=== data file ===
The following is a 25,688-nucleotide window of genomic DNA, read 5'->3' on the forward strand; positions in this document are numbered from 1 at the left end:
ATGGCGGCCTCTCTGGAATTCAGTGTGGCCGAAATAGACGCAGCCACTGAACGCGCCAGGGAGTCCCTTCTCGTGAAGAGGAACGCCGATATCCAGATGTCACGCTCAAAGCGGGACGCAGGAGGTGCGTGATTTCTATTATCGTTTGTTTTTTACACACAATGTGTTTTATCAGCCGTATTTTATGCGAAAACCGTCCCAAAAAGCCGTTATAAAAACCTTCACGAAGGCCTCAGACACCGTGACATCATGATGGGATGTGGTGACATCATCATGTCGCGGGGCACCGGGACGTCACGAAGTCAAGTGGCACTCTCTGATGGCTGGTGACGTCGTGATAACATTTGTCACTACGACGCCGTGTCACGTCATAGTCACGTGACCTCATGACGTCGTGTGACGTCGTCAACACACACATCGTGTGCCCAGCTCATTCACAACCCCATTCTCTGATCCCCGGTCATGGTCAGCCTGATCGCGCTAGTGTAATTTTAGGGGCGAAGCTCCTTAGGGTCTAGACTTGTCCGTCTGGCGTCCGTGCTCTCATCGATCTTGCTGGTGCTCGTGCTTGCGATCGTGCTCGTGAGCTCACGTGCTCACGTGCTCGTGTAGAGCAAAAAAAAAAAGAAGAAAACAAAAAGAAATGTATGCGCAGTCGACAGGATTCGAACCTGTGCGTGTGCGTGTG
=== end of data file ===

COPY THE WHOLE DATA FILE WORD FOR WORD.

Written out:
The following is a 25,688-nucleotide window of genomic DNA, read 5'->3' on the forward strand; positions in this document are numbered from 1 at the left end:
ATGGCGGCCTCTCTGGAATTCAGTGTGGCCGAAATAGACGCAGCCACTGAACGCGCCAGGGAGTCCCTTCTCGTGAAGAGGAACGCCGATATCCAGATGTCACGCTCAAAGCGGGACGCAGGAGGTGCGTGATTTCTATTATCGTTTGTTTTTTACACACAATGTGTTTTATCAGCCGTATTTTATGCGAAAACCGTCCCAAAAAGCCGTTATAAAAACCTTCACGAAGGCCTCAGACACCGTGACATCATGATGGGATGTGGTGACATCATCATGTCGCGGGGCACCGGGACGTCACGAAGTCAAGTGGCACTCTCTGATGGCTGGTGACGTCGTGATAACATTTGTCACTACGACGCCGTGTCACGTCATAGTCACGTGACCTCATGACGTCGTGTGACGTCGTCAACACACACATCGTGTGCCCAGCTCATTCACAACCCCATTCTCTGATCCCCGGTCATGGTCAGCCTGATCGCGCTAGTGTAATTTTAGGGGCGAAGCTCCTTAGGGTCTAGACTTGTCCGTCTGGCGTCCGTGCTCTCATCGATCTTGCTGGTGCTCGTGCTTGCGATCGTGCTCGTGAGCTCACGTGCTCACGTGCTCGTGTAGAGCAAAAAAAAAAAGAAGAAAACAAAAAGAAATGTATGCGCAGTCGACAGGATTCGAACCTGTGCGTGTGCGTGTG